Last modified: 2006-08-26 by rick wyatt
Keywords: texas | fort worth | longhorn |
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image by City of Fort Worth website, 15 July 2004
The city council of Fort Worth Texas, decided to change the flag of the city, making the new flag official on 6 July 2004.
Fred, 15 July 2004
modified from www.fortworthgov.org
The oldest flag of Fort Worth is depicted and described in "American City Flags", 2003.
Description: The earlier flag of Fort Worth was apparently unofficial. A flagmaker, J.J. Langever, designed it in 1912. Proportioned 4:7, the flag has a white field with three horizontal red stripes placed across its center creating alternating white and red stripes 25:3:3:3:3:3:25. Superimposed on the center of the field over the red stripes is an elaborate design in light blue (perhaps faded from an earlier darker blue). Centered above the lowest red stripe is a city skyline, its narrow sky filled with industrial smoke depicted over it. Resting on this portion is a sort of pillar on which a panther crouches, facing the hoist. A horse and a sheep support the pillar. Over the panther curves THE PANTHER CITY in blue. Centered above all is a five-pointed star, with half of each point shaded to give the appearance of three dimensions, and a halo of radiant lines around it. Below the skyline is a white rectangle bordered in blue, announcing "WE'RE FOR SMOKE", also in blue. All this is supported by what appears to be a white sphinx, an image popular at the time. Curved counter-clockwise below the image is another legend, ALL ROADS LEAD TO FT. WORTH, in blue. To illustrate this motto, 17 blue lines, apparently representing actual, individually labeled roads, emanate from behind the design in all directions.submitted by Jarig Bakker, 15 July 2004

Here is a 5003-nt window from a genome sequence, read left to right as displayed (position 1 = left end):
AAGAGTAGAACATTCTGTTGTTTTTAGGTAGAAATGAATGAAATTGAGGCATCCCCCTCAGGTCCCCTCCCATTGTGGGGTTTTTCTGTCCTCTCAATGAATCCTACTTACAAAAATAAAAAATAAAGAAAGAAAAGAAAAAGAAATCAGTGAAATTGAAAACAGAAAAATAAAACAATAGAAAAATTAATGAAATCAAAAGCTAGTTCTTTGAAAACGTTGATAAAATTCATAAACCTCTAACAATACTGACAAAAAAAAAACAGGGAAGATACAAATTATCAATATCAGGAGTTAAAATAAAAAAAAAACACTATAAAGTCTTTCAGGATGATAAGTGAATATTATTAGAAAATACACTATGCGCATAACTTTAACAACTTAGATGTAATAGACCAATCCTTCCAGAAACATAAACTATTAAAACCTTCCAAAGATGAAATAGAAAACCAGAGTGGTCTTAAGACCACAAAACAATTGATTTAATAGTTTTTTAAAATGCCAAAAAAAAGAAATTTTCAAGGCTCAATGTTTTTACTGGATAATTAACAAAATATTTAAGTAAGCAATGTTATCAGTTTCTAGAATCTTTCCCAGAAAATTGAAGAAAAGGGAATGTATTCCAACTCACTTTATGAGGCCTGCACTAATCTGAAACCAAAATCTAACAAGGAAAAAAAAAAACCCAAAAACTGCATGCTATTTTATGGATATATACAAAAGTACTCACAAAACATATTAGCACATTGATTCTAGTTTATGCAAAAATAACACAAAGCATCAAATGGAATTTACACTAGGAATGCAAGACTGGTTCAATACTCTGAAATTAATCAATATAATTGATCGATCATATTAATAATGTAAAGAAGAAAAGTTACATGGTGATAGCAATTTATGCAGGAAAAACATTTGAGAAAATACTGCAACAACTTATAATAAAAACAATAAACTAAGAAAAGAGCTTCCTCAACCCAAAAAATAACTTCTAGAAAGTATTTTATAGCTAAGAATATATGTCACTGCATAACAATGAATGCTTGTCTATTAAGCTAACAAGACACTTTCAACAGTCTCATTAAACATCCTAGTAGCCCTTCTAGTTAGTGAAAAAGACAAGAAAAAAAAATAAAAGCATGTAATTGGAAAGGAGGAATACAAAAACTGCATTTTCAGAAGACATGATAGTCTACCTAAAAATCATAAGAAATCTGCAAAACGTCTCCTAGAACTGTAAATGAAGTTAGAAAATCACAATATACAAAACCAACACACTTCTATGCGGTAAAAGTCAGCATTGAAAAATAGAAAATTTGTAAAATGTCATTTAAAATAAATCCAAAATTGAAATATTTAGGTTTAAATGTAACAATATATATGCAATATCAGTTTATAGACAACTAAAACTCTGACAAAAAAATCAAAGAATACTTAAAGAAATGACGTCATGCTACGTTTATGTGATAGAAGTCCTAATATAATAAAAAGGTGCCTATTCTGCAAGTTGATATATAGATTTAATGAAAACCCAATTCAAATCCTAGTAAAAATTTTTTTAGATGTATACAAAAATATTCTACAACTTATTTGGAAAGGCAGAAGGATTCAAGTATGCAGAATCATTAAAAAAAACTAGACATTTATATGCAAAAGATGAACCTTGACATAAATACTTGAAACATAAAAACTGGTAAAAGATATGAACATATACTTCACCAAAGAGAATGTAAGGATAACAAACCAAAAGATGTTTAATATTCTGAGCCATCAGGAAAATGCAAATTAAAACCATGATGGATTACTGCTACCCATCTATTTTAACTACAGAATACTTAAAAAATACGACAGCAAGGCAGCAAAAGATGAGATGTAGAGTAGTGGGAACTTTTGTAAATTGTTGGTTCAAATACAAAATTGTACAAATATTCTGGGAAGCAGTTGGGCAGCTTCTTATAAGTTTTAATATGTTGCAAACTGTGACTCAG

The panther recalls another of the city's nicknames. "The Panther City", reportedly given to the city by travelers who had seen panthers in the brush near there, and even asleep on a city street, though no one seems to be certain about the name's origin. The "We're for Smoke" legend refers to the time before air pollution was a concern, when the city was courting heavy industry and factories with smoke stacks were common images of progress.
Text by John Purcell